Francois-Moutal, L., Wang, Y., Moutal, A., Cottier, K. E., Melemedjian, O. K., Yang, X., Wang, Y., Ju, W., Largent-Milnes, T. M., Khanna, M., Vanderah, T. W., & Khanna, R. (2015). A membrane-delimited N-myristoylated CRMP2 peptide aptamer inhibits CaV2.2 trafficking and reverses inflammatory and postoperative pain behaviors. PAIN, 156(7), 1247-1264.
Moutal, A., Dustrude, E. T., Largent-Milnes, T. M., Vanderah, T. W., Khanna, M., & Khanna, R. (2017). Blocking CRMP2 SUMOylation reverses neuropathic pain. Molecular psychiatry.
Grenald, S. A., Doyle, T. M., Zhang, H., Slosky, L. M., Chen, Z., Largent-Milnes, T. M., Spiegel, S., Vanderah, T. W., & Salvemini, D. (2017). Targeting the S1P/S1PR1 axis mitigates cancer-induced bone pain and neuroinflammation. Pain, 158(9), 1733-1742.

Metastatic bone pain is the single most common form of cancer pain and persists as a result of peripheral and central inflammatory, as well as neuropathic mechanisms. Here, we provide the first characterization of sphingolipid metabolism alterations in the spinal cord occurring during cancer-induced bone pain (CIBP). Following femoral arthrotomy and syngenic tumor implantation in mice, ceramides decreased with corresponding increases in sphingosine and the bioactive sphingolipid metabolite, sphingosine 1-phosphate (S1P). Intriguingly, de novo sphingolipid biosynthesis was increased as shown by the elevations of dihydro-ceramides and dihydro-S1P. We next identified the S1P receptor subtype 1 (S1PR1) as a novel target for therapeutic intervention. Intrathecal or systemic administration of the competitive and functional S1PR1 antagonists, TASP0277308 and FTY720/Fingolimod, respectively, attenuated cancer-induced spontaneous flinching and guarding. Inhibiting CIBP by systemic delivery of FTY720 did not result in antinociceptive tolerance over 7 days. FTY720 administration enhanced IL-10 in the lumbar ipsilateral spinal cord of CIBP animals and intrathecal injection of an IL-10 neutralizing antibody mitigated the ability of systemic FTY720 to reverse CIBP. FTY720 treatment was not associated with alterations in bone metabolism in vivo. Studies here identify a novel mechanism to inhibit bone cancer pain by blocking the actions of the bioactive metabolites S1P and dihydro-S1P in lumbar spinal cord induced by bone cancer and support potential fast-track clinical application of the FDA-approved drug, FTY720, as a therapeutic avenue for CIBP.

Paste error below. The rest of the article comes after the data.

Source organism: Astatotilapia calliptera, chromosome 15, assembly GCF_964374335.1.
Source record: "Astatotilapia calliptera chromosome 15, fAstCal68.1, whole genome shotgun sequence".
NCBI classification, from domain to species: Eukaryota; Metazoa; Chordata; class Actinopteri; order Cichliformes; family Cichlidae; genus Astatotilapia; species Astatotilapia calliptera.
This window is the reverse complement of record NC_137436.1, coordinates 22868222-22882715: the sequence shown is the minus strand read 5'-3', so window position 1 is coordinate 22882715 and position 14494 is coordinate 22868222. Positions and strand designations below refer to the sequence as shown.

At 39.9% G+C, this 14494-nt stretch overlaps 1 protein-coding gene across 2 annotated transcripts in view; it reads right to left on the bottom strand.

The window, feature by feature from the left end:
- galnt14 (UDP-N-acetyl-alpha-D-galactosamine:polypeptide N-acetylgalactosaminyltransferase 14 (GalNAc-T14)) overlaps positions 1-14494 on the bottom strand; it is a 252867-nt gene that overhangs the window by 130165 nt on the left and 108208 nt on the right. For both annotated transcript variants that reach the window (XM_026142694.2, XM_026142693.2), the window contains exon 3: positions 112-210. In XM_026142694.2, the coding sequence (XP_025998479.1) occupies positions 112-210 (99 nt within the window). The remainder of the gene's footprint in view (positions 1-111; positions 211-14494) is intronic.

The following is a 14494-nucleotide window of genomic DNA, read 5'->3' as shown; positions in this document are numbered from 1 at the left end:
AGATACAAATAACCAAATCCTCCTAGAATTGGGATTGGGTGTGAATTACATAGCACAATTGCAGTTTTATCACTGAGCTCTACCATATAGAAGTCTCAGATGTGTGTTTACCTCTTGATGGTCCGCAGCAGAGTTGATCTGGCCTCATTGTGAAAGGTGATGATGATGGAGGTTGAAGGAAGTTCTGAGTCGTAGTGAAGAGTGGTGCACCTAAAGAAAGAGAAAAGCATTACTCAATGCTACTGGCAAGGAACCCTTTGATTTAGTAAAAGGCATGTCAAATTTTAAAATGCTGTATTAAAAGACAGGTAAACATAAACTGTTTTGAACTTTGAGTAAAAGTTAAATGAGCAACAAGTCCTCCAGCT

Deekonda, S., Wugalter, L., Kulkarni, V., Rankin, D., Largent-Milnes, T. M., Davis, P., Bassirirad, N. M., Lai, J., Vanderah, T. W., Porreca, F., & Hruby, V. J. (2015). Discovery of 5-substituted tetrahydronaphthalen-2yl-methyl with N-phenyl-N-(piperidin-4-yl)propionamide derivatives as potent opioid receptor ligands. Bioorganic & medicinal chemistry, 23(18), 6185-94.

A new series of novel opioid ligands have been designed and synthesized based on the 4-anilidopiperidine scaffold containing a 5-substituted tetrahydronaphthalen-2yl)methyl group with different N-phenyl-N-(piperidin-4-yl)propionamide derivatives to study the biological effects of these substituents on μ and δ opioid receptor interactions. Recently our group reported novel 4-anilidopiperidine analogues, in which several aromatic ring-contained amino acids were conjugated with N-phenyl-N-(piperidin-4-yl)propionamide and examined their biological activities at the μ and δ opioid receptors. In continuation of our efforts in these novel 4-anilidopiperidine analogues, we took a peptidomimetic approach in the present design, in which we substituted aromatic amino acids with tetrahydronaphthalen-2yl methyl moiety with amino, amide and hydroxyl substitutions at the 5th position. In in vitro assays these ligands, showed very good binding affinity and highly selective toward the μ opioid receptor. Among these, the lead ligand 20 showed excellent binding affinity (2 nM) and 5000 fold selectivity toward the μ opioid receptor, as well as functional selectivity in GPI assays (55.20 ± 4.30 nM) and weak or no agonist activities in MVD assays. Based on the in vitro bioassay results the lead compound 20 was chosen for in vivo assessment for efficacy in naïve rats after intrathecal administration. Compound 20 was not significantly effective in alleviating acute pain. This discrepancy between high in vitro binding affinity, moderate in vitro activity, and low in vivo activity may reflect differences in pharmacodynamics (i.e., engaging signaling pathways) or pharmacokinetics (i.e., metabolic stability). In sum, our data suggest that further optimization of this compound 20 is required to enhance in vivo activity.